PAINTED SNAKE IN A PAINTED CHAIR is a story
of five long-time friends, whose unexpected friendship is as solid and
intense as a family’s. The character’s stories unfold in a
manner that induces the sensation of reading a novel: one savors the discovery
of seemingly disparate events until they are ultimately linked together.
The house where they meet also functions as a character in the play. When
they gather there they feel hyper-real and larger-than-life. On the evening
in which the play is set, they gather to expel a swarm of bees that have
moved into the attic. As a result, the house reveals some of its mysterious
secrets. Music amplifies the heightened sense of meaning the friends have
when they are together. It pours forth suddenly from unexpected places:
when someone lifts the lid of a pot of soup, switches on a lamp, or sinks
down onto a sofa, drenching the atmosphere with mystery, hunger, fear
Paul Zimet, artistic director of The Talking Band, will direct PAINTED
SNAKE IN A PAINTED CHAIR with designers Nic Ularu (set), Carol Mullins
(lights), Kiki Smith (costumes), choreographer Karinne Keithley and featuring
Diane Beckett, Gary Brownlee, Randolph Curtis Rand, Steven Rattazzi, Tina
Shepard, Louise Smith and "Blue" Gene Tyranny on keyboards.
The Talking Band’s unique use of music as an equal voice in the
narrative is essential to their productions, where song, rhythms and melodies
are not forms of accompaniment, but are an integral part of the storytelling.
This is a company that collaborates with musicians, actors and poets to
create productions of rich, energetic language and musical expressions.
Since 1974, The Talking Band has produced over 30 productions –
the popular Betty Suffer series, written and composed by Ellen Maddow,
Obie and Bessie Award winning plays, and recently, the critically acclaimed
Bitterroot. and Star Messengers. Ellen Maddow is a founding member of
The Talking Band, and has composed for and performed in most of its works.
Ellen received the 1999 Frederick Loewe Award in Musical Theater (along
with librettist Paul Zimet).
Her work has received Meet the Composer grants, ASCAP Special Awards,
a Villager Music Composition Award, a Village Voice OBIE, and a 1996 McKnight
National Playwrighting Fellowship. For more information on The Talking
Band, log onto www.talkingband.org.
This Production is made possible with the public funds from The New York
State Council on the Arts, a State Agency and the National Endowment for
the Arts. It is also made possible with additional support from The American
Funding from Meet the Composer, Inc. is provided with the support of
the New York Council on the Arts, the New York City Department of Cultural
Affairs, ASCAP, the Virgil Thompson Foundation, the Jerome Foundation,
JPMorgan Chase, the Mary Flagler Cary Charitable Trust, the Eleanor Naylor
Dana Charitable Trust and the National Endowment for the Arts.
Talking Band website
NEW YORK TIMES REVIEW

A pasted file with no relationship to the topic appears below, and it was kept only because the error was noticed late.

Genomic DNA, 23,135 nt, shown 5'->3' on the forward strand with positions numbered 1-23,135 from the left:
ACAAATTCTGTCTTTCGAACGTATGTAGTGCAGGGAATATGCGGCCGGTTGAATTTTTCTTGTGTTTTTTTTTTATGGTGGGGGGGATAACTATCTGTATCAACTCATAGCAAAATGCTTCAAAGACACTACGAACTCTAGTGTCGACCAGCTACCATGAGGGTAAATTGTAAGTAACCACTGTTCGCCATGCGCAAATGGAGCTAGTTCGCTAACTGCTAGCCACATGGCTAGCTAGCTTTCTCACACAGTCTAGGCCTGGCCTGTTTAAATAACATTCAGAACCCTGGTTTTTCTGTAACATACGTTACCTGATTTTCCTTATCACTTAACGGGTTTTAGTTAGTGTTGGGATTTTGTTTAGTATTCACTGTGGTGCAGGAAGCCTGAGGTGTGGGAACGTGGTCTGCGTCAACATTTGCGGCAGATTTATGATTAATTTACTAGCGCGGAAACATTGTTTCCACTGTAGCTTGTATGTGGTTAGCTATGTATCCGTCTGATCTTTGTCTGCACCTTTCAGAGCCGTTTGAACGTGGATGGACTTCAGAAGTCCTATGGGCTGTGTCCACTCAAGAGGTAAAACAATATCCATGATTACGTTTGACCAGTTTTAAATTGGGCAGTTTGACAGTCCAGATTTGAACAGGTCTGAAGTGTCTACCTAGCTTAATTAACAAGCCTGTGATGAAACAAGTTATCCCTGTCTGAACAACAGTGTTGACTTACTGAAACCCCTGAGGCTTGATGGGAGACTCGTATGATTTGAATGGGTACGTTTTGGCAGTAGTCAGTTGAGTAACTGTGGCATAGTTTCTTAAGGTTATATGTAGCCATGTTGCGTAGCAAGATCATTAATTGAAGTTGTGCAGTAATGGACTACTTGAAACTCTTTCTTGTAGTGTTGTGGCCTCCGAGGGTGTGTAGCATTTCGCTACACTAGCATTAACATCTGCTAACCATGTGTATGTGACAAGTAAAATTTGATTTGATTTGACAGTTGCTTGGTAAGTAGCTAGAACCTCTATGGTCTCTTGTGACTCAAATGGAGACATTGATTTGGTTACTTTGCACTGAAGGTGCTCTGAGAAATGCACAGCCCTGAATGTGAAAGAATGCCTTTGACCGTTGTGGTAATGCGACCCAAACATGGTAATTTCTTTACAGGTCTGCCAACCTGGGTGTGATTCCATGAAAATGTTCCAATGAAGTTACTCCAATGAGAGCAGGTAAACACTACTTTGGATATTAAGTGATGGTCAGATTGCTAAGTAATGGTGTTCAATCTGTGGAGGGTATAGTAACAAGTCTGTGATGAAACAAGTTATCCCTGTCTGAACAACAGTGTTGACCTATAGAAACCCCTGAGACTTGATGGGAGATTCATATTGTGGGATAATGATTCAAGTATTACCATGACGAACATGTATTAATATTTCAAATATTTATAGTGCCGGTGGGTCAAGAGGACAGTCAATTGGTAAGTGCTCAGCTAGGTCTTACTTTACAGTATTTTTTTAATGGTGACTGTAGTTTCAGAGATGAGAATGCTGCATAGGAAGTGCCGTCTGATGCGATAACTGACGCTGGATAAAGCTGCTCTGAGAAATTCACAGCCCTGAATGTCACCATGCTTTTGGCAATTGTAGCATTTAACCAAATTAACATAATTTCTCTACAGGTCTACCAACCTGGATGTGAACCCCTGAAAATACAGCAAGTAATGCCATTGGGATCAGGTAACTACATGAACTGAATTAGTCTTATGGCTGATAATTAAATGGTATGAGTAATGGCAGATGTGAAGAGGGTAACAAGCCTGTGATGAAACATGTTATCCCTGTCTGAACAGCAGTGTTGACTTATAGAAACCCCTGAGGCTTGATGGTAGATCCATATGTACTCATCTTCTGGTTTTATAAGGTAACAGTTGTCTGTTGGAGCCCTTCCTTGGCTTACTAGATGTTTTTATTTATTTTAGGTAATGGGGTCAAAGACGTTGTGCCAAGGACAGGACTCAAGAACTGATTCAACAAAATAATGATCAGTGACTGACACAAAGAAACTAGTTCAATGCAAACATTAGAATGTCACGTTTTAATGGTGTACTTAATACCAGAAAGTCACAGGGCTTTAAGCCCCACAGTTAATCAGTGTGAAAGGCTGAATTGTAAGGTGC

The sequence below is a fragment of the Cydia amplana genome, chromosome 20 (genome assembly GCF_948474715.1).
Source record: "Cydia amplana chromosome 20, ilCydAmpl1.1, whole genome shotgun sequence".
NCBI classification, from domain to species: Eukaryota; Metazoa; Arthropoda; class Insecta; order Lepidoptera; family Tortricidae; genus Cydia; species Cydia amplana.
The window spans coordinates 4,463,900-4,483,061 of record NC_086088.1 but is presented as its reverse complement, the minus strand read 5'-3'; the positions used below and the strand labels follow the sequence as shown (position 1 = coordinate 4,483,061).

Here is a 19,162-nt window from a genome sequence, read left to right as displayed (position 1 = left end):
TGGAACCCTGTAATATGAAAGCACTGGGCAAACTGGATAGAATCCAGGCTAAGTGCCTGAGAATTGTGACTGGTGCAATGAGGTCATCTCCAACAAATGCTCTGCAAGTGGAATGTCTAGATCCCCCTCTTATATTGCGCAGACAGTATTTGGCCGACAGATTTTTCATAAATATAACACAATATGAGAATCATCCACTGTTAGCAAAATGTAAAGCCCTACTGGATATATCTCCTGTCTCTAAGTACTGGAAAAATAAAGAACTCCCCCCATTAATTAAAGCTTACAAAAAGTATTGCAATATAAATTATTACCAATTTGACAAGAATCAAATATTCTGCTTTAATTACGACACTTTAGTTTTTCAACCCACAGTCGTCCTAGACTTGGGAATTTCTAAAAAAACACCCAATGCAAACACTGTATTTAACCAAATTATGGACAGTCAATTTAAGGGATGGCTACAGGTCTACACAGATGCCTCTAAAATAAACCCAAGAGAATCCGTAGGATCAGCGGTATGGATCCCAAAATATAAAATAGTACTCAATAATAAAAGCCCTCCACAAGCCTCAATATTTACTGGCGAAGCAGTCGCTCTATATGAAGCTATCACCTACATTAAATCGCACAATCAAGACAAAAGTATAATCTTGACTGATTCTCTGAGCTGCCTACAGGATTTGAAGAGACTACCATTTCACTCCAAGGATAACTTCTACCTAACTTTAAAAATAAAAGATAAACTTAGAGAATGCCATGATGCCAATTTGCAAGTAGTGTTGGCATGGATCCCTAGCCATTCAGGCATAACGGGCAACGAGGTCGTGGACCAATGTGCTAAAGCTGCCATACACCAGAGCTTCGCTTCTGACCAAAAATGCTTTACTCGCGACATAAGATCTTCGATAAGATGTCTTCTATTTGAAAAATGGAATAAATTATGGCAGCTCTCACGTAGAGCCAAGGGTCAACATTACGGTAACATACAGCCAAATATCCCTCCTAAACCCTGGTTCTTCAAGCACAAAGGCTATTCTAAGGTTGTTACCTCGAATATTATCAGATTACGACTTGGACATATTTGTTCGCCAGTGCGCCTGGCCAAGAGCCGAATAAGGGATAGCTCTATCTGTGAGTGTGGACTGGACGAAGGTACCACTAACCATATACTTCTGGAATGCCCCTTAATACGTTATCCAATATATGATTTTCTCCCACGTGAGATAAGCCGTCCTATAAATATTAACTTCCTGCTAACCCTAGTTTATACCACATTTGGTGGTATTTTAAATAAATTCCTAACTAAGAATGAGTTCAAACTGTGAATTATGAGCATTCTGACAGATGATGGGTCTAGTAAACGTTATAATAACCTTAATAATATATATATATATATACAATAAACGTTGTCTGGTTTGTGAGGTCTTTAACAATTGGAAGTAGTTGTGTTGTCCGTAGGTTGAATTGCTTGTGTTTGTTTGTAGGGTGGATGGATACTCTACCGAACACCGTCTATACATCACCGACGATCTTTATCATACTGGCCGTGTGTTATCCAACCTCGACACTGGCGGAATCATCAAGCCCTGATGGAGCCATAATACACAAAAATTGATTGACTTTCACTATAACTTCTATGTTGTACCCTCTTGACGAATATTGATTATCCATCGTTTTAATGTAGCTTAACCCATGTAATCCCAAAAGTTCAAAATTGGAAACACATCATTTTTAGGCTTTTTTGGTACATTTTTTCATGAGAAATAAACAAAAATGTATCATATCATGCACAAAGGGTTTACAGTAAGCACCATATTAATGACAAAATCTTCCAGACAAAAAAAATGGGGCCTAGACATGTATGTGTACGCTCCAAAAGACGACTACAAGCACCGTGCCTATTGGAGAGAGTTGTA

by D. J. R. BRUCKNER
January 22, 2003
Memories That Stop to Visit for a While and Then Drift Away
Four friends gather in an old house infested with bees that drop
from the ceiling and walls in the Talking Band's "Painted Snake
in a Painted Chair," playing at La MaMa through Feb. 2. They
are not the only pests in these people's lives; there are mice,
ants, cows, doves, pets that leave droppings around, even a secret
snake — or is that slitherer just a sleep-walking ghost of
a python called Cher?
Emblems, all, of what bedevil these humans: memories that are all
life leaves us but that come and go at will. The structure of the
play, written and composed by Ellen Maddow and directed by Paul
Zimet, is profoundly musical. Characters often break into songs
you want to join, and occasionally into sophisticated musical nonsense,
as when their separate recollections of a country outing spiral
into a cantata of moos, coos and hiccups that comes back to you
in memory hours later as an exquisite reprise of songs preceding
Even the dialogue is shaped like music. It sounds like cutting,
fast New York street talk, but you soon realize that all the characters
are talking mostly to themselves and they are getting not replies,
but variations on themes. And every movement is choreographed in
countable dance time, from chases to hand-holding in a sink full
of dishes to gravity-defying lapses into rigid ecstasy.
As usual, Talking Band collects a superbly disciplined and experienced
cast. The characters are some of the funniest people you are likely
to meet this year. But you feel a loneliness in them that tugs at
you. Through much of the story two people exist only in memory:
one who died young and another driven away by the four friends as,
well, a pest. But both come back in the end, the first as a spirit
brought to life by the affection of the others and the second brazenly
alive, to remind the four of what they did to him. At this point
the play cuts so close to real life that it may make you a bit uncomfortable.
The actor who creates what is perhaps everyone's favorite character
gets no biography in the playbill: a rabbit called Bernard who is
a key to the plot's final resolution. In fact the conduct of this
actor, a real rabbit, is so decorous that Bernard throws a revealing
light on the near lunacy of all the other characters. The audience
noisily adores him.